Leadership Barometer 58 12 Rules for Success

July 13, 2020

Several years ago I generated a list of rules for success. It is important to write down a set of rules for yourself, just as it is to document your values.

Having a list of rules gives you something to hang on to when there is too much confusion. Another benefit of a list like this is that it helps other people know how you operate much quicker.

I would review this list and my passion for each item whenever inheriting a new group. People appreciated that I made a special effort for them get to know me in this way.

1. The most important word that determines your success is “attitude” – how you react to what happens in your life. The magic learning here is that you control your attitude, therefore, you can control your success.

2. Engagement of people is the only way to business success.

3. Credibility allows freedom to manage in an “appropriate” way (which means if you are not credible, you will be micro-managed).

4. Build a “real” environment – maximize trust – This requires honesty and transparency.

5. Create winners – help people realize their dreams of success (which means, grow other leaders).

6. Recognize and reward results at all levels (reinforcement governs performance).

7. Operate ahead of the power curve (which means, be organized and get things done well ahead of the deadline).

8. Don’t get mired down in bureaucratic mumbo jumbo, negotiate the best position possible, out flank the Sahara. However, feed the animal when necessary (which means pick your political battles carefully).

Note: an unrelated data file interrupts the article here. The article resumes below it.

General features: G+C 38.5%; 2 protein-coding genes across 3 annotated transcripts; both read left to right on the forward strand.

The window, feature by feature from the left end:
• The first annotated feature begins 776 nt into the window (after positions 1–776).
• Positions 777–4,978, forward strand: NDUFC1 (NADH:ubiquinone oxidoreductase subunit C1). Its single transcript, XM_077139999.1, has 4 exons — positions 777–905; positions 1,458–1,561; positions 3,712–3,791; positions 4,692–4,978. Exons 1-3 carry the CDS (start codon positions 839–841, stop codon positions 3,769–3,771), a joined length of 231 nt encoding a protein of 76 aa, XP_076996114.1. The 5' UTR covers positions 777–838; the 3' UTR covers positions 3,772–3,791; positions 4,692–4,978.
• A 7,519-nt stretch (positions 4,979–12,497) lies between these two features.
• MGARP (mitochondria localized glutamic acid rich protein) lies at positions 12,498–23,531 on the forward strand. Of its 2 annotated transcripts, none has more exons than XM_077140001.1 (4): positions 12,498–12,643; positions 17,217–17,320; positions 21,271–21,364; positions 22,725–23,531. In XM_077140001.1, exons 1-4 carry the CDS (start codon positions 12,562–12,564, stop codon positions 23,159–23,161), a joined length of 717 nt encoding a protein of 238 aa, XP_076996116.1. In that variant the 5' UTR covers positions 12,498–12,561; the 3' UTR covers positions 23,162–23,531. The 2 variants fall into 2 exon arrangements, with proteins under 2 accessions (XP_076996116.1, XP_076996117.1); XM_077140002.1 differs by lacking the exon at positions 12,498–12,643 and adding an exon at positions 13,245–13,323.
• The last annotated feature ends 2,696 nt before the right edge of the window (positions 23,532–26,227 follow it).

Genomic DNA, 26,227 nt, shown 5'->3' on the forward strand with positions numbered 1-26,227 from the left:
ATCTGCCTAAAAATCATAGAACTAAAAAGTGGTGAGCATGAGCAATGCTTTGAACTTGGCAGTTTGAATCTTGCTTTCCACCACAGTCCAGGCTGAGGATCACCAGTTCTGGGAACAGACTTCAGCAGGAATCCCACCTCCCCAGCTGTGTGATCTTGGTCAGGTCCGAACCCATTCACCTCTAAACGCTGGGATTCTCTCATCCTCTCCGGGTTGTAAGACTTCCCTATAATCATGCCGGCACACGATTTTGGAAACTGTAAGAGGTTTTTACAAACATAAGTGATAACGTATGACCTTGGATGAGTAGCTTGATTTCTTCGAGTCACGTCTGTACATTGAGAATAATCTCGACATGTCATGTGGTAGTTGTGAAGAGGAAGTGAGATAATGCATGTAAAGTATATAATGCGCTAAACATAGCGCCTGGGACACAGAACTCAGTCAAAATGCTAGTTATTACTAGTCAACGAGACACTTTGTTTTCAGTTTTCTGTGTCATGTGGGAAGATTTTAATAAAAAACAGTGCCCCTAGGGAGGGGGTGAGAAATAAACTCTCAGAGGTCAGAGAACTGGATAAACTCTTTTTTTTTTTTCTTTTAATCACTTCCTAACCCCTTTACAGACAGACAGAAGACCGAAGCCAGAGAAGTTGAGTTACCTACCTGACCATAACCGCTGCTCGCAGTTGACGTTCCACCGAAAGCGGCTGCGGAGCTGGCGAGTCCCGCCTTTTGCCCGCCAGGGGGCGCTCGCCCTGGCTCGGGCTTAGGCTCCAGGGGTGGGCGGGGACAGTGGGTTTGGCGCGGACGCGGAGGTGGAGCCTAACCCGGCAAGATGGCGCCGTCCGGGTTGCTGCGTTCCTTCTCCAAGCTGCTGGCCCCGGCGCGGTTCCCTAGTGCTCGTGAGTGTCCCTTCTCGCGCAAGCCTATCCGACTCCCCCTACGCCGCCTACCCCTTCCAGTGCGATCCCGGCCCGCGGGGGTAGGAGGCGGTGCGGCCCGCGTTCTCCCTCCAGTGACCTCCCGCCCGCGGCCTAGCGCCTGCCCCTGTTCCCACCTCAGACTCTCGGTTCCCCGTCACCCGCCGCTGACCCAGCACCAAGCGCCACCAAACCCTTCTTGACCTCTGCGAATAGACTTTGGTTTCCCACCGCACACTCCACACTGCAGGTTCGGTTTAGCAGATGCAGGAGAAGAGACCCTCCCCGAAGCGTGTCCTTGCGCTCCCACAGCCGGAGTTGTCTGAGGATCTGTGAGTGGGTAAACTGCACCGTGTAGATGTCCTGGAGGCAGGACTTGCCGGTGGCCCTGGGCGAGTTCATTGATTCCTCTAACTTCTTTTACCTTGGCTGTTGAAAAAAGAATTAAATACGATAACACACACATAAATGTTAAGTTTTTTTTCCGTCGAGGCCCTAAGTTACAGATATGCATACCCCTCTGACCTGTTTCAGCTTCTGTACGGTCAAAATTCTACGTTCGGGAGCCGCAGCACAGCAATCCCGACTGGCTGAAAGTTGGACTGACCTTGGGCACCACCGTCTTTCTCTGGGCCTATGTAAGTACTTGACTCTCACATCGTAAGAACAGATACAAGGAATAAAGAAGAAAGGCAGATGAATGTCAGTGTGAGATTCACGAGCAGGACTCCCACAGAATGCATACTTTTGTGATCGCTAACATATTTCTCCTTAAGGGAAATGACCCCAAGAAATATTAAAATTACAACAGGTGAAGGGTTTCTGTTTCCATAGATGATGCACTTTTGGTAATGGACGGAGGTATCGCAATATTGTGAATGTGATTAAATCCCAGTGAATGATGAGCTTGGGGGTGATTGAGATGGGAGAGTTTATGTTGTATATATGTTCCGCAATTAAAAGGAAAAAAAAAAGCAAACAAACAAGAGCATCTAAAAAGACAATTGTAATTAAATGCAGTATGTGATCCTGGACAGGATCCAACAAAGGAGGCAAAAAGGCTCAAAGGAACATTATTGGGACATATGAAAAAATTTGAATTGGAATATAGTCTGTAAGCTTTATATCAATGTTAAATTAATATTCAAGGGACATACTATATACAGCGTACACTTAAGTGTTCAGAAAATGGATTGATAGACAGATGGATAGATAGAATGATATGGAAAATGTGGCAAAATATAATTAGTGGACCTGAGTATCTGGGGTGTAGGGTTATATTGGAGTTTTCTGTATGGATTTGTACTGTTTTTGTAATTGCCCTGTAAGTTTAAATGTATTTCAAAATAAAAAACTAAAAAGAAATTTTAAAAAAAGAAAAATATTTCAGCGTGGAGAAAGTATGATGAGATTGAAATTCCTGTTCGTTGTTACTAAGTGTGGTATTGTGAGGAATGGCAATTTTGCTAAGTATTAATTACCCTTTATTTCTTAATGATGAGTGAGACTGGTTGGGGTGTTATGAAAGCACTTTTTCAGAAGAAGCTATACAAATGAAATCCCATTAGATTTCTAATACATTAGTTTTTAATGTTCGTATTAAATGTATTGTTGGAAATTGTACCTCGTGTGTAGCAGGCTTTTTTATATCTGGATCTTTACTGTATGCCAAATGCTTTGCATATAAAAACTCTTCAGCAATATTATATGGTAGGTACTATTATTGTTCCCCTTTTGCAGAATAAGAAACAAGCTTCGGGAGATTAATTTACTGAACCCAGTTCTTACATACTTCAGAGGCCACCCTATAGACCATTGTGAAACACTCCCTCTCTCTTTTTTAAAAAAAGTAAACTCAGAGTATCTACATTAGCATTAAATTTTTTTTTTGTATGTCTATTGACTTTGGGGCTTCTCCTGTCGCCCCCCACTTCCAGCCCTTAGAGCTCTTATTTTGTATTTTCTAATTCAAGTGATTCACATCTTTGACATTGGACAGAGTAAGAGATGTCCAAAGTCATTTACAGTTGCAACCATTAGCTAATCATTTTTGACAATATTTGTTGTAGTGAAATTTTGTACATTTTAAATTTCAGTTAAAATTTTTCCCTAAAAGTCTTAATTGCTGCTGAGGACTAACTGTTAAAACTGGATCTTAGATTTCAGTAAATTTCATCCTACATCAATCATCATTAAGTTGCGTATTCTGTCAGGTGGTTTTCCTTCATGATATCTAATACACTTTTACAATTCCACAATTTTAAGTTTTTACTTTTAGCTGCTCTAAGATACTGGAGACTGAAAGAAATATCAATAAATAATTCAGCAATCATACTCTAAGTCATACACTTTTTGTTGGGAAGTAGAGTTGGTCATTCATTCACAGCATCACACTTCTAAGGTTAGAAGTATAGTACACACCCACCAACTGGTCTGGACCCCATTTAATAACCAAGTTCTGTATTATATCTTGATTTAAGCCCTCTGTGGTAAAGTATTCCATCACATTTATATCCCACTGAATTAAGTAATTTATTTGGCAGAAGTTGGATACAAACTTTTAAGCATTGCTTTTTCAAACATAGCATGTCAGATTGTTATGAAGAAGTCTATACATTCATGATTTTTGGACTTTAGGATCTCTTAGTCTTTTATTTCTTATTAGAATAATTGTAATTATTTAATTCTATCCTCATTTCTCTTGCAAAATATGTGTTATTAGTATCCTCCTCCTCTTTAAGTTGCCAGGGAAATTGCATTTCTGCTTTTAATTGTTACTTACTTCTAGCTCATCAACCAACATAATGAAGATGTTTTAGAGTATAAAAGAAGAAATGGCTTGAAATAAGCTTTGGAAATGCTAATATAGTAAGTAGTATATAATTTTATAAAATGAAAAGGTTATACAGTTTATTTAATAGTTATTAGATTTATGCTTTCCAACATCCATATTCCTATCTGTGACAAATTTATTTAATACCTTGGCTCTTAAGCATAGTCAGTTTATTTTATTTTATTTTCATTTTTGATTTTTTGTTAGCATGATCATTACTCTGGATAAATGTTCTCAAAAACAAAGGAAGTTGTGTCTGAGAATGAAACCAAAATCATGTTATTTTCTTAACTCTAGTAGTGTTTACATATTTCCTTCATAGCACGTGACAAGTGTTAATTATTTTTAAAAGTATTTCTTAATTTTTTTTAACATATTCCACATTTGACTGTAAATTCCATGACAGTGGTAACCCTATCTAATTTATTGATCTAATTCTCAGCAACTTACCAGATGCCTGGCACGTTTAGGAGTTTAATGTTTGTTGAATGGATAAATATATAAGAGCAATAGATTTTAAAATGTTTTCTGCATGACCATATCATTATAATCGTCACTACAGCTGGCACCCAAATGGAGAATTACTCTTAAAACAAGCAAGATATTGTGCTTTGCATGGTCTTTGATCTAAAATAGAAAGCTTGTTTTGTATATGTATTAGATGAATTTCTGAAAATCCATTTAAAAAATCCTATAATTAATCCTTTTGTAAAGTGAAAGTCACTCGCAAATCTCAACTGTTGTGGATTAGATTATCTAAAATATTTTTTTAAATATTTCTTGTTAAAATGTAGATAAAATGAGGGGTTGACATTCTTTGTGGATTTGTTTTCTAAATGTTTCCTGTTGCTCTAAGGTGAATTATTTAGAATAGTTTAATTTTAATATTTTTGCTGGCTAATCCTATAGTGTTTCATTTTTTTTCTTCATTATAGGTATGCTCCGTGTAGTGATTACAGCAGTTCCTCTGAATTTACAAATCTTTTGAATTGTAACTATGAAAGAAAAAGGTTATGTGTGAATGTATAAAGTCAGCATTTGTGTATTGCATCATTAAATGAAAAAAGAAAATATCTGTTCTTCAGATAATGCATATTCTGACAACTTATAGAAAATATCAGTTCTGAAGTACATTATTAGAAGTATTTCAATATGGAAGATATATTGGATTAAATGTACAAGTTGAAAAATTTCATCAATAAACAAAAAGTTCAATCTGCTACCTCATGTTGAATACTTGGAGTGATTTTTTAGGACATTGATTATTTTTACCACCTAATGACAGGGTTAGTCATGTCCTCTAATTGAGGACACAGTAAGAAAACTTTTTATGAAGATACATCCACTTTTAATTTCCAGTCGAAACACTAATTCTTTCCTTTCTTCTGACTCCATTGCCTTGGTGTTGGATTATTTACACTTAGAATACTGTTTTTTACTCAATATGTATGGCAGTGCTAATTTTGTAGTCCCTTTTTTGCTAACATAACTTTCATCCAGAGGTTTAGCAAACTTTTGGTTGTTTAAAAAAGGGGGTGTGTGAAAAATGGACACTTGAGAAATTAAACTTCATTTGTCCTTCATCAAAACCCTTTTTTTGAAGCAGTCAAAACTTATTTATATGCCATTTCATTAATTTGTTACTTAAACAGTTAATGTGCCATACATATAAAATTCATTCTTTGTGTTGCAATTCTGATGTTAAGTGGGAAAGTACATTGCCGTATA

9. Enjoy the ride – when it is no longer fun – leave.

10. Admit when you are wrong and do it with great delight. Beg people to let you know when you sap them and thank them for it (which means Reinforce Candor).

11. Provide “real” reinforcement that is perceived as reinforcing by the receiver. Build an environment of reinforcement.

12. Keep trying and never give up. You will succeed.

There are many other things that could be mentioned, but if you can master the things above, most other things become subcategories of them.

For example, another bullet might be “Treat people as adults and always demonstrate respect.” That is really a sub item of the second bullet.

Or another bullet might be “Always walk your talk.” That is one thing (among many) you need to do for bullet four to happen.

I believe every leader should have a documented set of beliefs such as the one above. I am not advocating that you adopt my list. Think about it and develop your own list.

Don’t worry about being complete, just start an electronic file and add to it over the years as you grow and encounter new ideas. You will be amazed how this simple task enables you to operate with congruence and grow in your leadership skill.


The preceding information was adapted from the book Leading with Trust is like Sailing Downwind, by Robert Whipple. It is available on http://www.leadergrow.com.

Robert Whipple is also the author of The TRUST Factor: Advanced Leadership for Professionals and, Understanding E-Body Language: Building Trust Online. Bob consults and speaks on these and other leadership topics. He is CEO of Leadergrow Inc. a company dedicated to growing leaders.


Leadership Barometer 40 Turnover

March 2, 2020

Is employee turnover killing your company? Turnover is one of the most significant, and avoidable inhibitors of profit. The US national average for turnover usually runs between 2-3% per month, whereas the top 100 companies often have a turnover rate of only 2-3% in an entire year.

In this article, I put a spotlight on the turnover problem and offer some antidotes that are common sense but sometimes not common practice.